How Exercise Can Lower Cancer Risk

Written By:Stacy Simon
happy senior couple works out in park

Engaging in regular exercise is good for you for many reasons, and one of them is to lower your risk of getting cancer. According to the American Cancer Society Guidelines on Nutrition and Physical Activity for Cancer Prevention, getting more physical activity is associated with a lower risk for several types of cancer, including breast, prostate, colon, endometrium, and possibly pancreatic cancer. Physical activity can help regulate some hormones that contribute to the development of cancer and help keep the immune system healthy.

Regular exercise also helps you stay at a healthy weight, which helps regulate hormones and helps the immune system. In fact, being overweight or obese is a factor in an estimated 14% to 20% of cancer deaths in the US. Losing even a small amount of weight has health benefits and is a good place to start.

Another advantage to exercising is that when you’re exercising, you aren’t just sitting. Evidence is growing that sitting time, no matter how much exercise you get when you aren’t sitting, increases the likelihood of developing several types of cancer, as well as obesity, type 2 diabetes, and heart disease.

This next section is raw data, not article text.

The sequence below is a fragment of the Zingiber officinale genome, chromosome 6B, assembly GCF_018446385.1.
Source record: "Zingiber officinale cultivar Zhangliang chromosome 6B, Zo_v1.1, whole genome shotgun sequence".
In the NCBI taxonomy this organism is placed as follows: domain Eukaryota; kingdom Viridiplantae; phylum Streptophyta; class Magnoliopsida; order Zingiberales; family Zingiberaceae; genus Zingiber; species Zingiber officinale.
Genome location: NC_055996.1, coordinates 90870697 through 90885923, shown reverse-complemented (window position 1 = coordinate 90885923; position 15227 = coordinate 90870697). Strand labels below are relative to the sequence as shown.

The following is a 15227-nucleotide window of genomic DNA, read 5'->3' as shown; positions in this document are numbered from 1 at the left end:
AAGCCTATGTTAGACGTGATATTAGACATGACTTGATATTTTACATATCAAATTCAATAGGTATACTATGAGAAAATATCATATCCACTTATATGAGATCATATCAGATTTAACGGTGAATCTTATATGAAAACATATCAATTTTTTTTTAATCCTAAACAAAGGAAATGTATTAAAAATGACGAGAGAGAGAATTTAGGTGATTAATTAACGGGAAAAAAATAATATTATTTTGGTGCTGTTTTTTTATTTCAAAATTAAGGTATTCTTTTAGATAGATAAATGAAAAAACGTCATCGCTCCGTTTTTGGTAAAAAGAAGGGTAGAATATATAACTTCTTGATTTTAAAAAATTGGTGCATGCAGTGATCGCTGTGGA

How much exercise do I need?

Adults should get at least 150 minutes of moderate-intensity or 75 minutes of vigorous-intensity activity each week, preferably spread throughout the week. But even lower amounts of activity can help. For people who haven’t exercised in a while, it makes sense to start slowly and build up gradually. And clear any new activity with your doctor.

Kids should get at least 1 hour of moderate- or vigorous-intensity activity each day, with vigorous-intensity activity at least 3 days each week.

Examples of moderate intensity activities include brisk walking (3 mph), dancing, leisurely bicycling, yoga, golfing, softball, doubles tennis, and general yard and garden maintenance. Examples of vigorous intensity activities include jogging, running, fast bicycling, swimming, aerobic dance, soccer, singles tennis, and basketball. All of these activities are in addition to those that are part of your usual routine at home and work – things like walking from your car to the garage, and climbing a flight of stairs.

The American Cancer Society medical and editorial content team

Our team is made up of doctors and oncology certified nurses with deep knowledge of cancer care as well as journalists, editors, and translators with extensive experience in medical writing.


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